A Clear and Present Danger
What does Nazi Germany, the Soviet Union, Rome under Sulla, and Assad’s Syria all have in common? None of them permitted free speech, which makes a lot of sense, because ideas are very dangerous to totalitarian society. So isn’t it great that we in the U.S. have free speech? NO! Because we don’t… not entirely, that is. The specifics have been decided in the cause Schenck v. United States, which took place in 1919. This case laid the foundation for the legality of the Espionage Act, and remains quite the controversy untill this day.
During the Great War, a military time draft was instated to help the Allies fight the menace of the Kaiser. But in crafting the draft, they perhaps overlooked the part of the Constitution that prohibited involuntary services. Wouldn’t forcing young men to go to war for ideals they perhaps didn’t agree with involuntary service? Enter Charles Schenk, Jewish secretary of the Socialist Party. The Socialist Party believed that the war was meant to serve the rich, and it only hurt the poor. They not only resented those who caused it, they believed everyone should have a part in opposing it. Schenck began to print and distribute pamphlets saying much the same, that a military draft was unconstitutional. Schenck eventually printed 15,000 of these leaflets. Obviously, this caught the attention of quite a few people, and Schenck was convicted under the name of a very controversial act: the Espionage Act of 1917.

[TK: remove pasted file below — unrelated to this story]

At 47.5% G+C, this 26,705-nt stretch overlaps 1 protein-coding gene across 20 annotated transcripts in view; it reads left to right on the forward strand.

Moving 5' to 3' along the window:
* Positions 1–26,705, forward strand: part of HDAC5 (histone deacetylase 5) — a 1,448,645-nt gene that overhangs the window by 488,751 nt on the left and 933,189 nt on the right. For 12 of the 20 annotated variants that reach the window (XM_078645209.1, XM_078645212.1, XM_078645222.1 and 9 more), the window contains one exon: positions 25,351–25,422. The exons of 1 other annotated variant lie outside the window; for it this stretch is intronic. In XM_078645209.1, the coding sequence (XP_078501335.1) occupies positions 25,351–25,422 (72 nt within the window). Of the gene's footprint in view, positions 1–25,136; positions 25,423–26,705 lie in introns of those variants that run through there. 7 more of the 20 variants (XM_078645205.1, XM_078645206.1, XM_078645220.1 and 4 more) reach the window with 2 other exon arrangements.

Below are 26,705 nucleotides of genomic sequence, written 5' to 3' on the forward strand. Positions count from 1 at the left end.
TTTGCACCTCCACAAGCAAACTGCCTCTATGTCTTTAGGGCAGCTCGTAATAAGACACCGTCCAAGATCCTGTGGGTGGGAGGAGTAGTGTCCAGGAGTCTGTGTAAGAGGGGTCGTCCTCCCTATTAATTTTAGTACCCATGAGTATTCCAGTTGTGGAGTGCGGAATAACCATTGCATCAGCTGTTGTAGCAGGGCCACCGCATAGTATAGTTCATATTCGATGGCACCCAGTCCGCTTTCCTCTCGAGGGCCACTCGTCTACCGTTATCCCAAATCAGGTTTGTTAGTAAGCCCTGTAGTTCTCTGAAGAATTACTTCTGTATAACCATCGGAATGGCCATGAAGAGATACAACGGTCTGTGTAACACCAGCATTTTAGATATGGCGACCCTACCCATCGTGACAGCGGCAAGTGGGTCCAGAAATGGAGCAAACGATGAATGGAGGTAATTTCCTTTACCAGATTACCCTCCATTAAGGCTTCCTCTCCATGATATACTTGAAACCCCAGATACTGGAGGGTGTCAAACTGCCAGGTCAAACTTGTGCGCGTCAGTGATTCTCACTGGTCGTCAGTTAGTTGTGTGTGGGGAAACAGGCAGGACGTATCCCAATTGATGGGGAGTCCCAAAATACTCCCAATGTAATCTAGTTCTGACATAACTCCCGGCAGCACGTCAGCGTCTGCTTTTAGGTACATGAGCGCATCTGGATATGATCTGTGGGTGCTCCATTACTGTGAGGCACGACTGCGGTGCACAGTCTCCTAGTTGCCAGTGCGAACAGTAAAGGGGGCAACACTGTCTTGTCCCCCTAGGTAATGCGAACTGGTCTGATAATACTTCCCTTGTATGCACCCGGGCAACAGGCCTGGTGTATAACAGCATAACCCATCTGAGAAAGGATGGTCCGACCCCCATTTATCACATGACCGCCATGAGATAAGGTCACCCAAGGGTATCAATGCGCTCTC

The Espionage Act of 1917 was passed after the U.S. entered the First World War. The act seemed fairly straight-forward. It prohibited interference with the U.S. military’s operations or recruitments, and it prevented U.S. citizens from aiding the enemy. However, the act was extremely stringent, even allowing the death penalty for those who refused to obey it. Soon after it passed through Congress, it was used to stifle those who dissented with the military. In 1918, leaders of the organization Watch...